Thai government ends confrontation with protesters

Tuesday 03 December 2013 17.17
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Anti-government protesters pull down the last concrete barricade after the police let them through outside Government House
Anti-government protesters pull down the last concrete barricade after the police let them through outside Government House
Thai anti-government protesters wave national flags after they entered the Government House compound in Bangkok
Thai anti-government protesters wave national flags after they entered the Government House compound in Bangkok
Anti-government protesters offer roses to Thai policewomen on the road leading to the Metropolitan Police headquarters
Anti-government protesters offer roses to Thai policewomen on the road leading to the Metropolitan Police headquarters

Thailand's government has ordered police to stop confronting protesters demanding the resignation of the prime minister.

The move raised hope that days of political violence may end, but the leader of the campaign said the fight would go on.

The protesters opposing Prime Minister Yingluck Shinawatra had been besieging various government buildings, including Government House, the complex that houses her offices.

After days of firing tear gas and rubber bullets to hold them off, police handed out roses to flag-waving protesters after the barricades were brought down.

The protesters mingled with police, shouted slogans and left peacefully.

"The current political situation of our country has yet to return to normal, although it has begun to ease up," Ms Yingluck said in a short televised statement, again stressing she wanted the security forces to avoid confrontation and loss of life.

The protests were the latest eruption of conflict between the Bangkok-based establishment and forces loyal to Ms Yingluck and her brother, former premier Thaksin Shinawatra.

Five people have been killed in clashes since the weekend and scores hurt.

Protest leader Suthep Thaugsuban said the campaign against what he called the "Thaksin regime" would continue.

Hundreds of demonstrators still occupy the Finance Ministry and a state administrative centre, but it remains unclear if Mr Suthep will be able to motivate his people again.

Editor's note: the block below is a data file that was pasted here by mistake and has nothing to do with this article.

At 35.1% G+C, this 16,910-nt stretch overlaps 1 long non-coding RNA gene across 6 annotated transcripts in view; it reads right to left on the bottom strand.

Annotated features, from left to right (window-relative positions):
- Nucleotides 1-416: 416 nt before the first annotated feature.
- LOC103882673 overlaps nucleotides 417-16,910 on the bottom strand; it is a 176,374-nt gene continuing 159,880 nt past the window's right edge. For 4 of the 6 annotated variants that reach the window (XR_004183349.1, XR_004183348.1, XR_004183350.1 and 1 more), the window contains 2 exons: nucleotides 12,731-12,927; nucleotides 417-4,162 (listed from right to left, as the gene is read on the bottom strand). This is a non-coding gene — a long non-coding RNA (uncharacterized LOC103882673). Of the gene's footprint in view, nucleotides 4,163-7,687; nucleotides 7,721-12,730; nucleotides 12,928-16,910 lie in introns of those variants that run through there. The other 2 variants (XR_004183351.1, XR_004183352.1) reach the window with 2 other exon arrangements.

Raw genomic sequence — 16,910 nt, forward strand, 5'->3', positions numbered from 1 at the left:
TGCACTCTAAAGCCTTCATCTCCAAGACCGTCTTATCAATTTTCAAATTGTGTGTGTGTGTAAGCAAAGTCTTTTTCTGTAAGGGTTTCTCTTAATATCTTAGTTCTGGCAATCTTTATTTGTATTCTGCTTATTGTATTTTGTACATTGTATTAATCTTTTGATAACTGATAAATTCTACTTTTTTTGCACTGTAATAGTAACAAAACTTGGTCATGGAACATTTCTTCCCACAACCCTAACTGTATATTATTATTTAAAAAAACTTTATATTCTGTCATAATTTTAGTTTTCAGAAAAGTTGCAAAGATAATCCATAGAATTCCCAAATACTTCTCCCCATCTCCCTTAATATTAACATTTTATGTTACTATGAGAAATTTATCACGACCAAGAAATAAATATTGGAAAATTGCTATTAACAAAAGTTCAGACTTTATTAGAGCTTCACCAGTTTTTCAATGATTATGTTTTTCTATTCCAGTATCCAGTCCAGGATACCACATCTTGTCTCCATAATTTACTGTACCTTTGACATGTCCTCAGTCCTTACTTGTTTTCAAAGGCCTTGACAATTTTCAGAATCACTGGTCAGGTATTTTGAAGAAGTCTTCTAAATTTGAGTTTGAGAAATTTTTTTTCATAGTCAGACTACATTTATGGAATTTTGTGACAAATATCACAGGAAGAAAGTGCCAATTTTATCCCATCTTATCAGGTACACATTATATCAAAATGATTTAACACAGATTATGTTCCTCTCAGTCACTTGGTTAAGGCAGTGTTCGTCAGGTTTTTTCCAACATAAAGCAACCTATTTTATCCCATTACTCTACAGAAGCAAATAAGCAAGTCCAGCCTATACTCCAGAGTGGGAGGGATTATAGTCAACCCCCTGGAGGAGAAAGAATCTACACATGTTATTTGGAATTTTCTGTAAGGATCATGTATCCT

Police estimated that only 9,400 were still on the streets, including 5,500 at Democracy Monument, a roundabout in the old city that has been their base.

Thursday is the birthday of much-revered King Bhumibol Adulyadej and the protests are unlikely to continue on what is traditionally a day of prayer and celebration.

"It's a ceasefire, they don't want to crush each other just before the king's birthday. This is out of respect," said Nakarin Mektrairat, a political analyst at Bangkok's Thammasat University.

"The next step is negotiations, but what will be negotiated, nobody knows."

The government said it wanted to avoid more violence and ease the tension for the king's birthday.

"The government is still doing its job. This morning we had a cabinet meeting as usual," Deputy Prime Minister Pongthep Thepkanchana said.

"We haven't given up, but today the police have backed off because we see the protesters just want to seize these places as a symbolic action, so we want to compromise."

Ms Yingluck said she wanted to open talks with the protesters, academics and business people to discuss political reform and find a democratic solution.

The demonstrators celebrated what they called a partial victory even though the government they hate remains in place.

"We will fight on until the Thaksin regime has been driven out," Mr Suthep told his supporters.

Mr Suthep had vilified the police in a speech on Monday and said the protesters would capture their city headquarters.

City police chief Kamronvit Thoopkrachang said his men would not resist.

Mr Kamronvit is close to Mr Thaksin, himself a former policeman and then a telecommunications tycoon, who became Thailand's most popular politician with measures to help the urban and rural poor.

Mr Suthep is a former deputy prime minister of a government bitterly opposed to Mr Thaksin that ordered the military to put down pro-Thaksin protests in 2010. About 90 people were killed.

Ms Yingluck's government came to power with a landslide election victory in 2011.

Mr Thaksin was ousted by the military in a 2006 coup, but army chief Prayuth Chan-ocha told reporters the army was not getting involved this time: "This is a political problem that needs to be solved by political means. However, we are monitoring from a distance."